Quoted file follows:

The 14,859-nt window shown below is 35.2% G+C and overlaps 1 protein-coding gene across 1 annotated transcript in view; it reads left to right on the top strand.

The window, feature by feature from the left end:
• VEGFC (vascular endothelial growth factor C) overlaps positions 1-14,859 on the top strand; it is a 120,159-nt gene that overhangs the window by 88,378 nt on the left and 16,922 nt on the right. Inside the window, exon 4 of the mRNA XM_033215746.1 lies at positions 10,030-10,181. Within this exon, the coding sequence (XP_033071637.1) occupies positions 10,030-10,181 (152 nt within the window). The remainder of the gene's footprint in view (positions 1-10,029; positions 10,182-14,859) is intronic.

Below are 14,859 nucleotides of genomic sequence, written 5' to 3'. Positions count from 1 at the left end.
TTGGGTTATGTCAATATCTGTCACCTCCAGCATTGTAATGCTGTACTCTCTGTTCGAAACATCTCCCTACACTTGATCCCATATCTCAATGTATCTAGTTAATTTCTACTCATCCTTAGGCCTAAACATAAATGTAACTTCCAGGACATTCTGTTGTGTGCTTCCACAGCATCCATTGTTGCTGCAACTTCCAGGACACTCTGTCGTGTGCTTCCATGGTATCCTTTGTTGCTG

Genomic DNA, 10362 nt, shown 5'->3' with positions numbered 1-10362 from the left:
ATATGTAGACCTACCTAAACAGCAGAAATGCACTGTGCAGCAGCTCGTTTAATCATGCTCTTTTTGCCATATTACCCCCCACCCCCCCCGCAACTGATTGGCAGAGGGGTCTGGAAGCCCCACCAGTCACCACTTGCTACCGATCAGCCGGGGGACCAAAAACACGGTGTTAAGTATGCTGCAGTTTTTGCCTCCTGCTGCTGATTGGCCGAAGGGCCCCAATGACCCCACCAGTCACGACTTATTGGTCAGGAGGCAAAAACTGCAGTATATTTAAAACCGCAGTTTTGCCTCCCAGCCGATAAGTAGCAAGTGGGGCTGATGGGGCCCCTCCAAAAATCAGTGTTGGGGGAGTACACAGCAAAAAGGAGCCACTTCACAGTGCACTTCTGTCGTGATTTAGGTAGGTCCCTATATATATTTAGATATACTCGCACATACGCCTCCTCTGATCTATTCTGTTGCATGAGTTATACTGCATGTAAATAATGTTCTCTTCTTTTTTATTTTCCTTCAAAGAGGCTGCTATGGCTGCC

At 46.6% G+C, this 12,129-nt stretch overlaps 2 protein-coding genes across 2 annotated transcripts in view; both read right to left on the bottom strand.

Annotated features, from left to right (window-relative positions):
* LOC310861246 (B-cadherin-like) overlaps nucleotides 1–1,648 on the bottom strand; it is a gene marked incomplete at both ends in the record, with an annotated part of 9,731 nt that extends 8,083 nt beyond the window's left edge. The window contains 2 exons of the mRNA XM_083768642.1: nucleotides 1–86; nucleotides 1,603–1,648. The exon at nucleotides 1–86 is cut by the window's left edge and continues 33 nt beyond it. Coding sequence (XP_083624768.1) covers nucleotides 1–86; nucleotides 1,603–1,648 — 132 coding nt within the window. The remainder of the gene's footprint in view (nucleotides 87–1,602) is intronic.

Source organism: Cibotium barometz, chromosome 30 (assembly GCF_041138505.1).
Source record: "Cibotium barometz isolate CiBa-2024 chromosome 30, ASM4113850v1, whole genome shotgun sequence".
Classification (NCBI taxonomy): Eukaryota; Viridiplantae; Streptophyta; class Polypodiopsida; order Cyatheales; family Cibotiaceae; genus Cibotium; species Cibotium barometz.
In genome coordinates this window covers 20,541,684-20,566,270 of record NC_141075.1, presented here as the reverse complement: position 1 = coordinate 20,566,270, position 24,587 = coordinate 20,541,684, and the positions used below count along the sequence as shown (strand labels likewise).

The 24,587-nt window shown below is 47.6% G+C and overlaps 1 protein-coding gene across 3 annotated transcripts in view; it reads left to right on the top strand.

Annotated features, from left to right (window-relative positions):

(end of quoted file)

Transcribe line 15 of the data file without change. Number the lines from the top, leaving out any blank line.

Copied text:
The 24,587-nt window shown below is 47.6% G+C and overlaps 1 protein-coding gene across 3 annotated transcripts in view; it reads left to right on the top strand.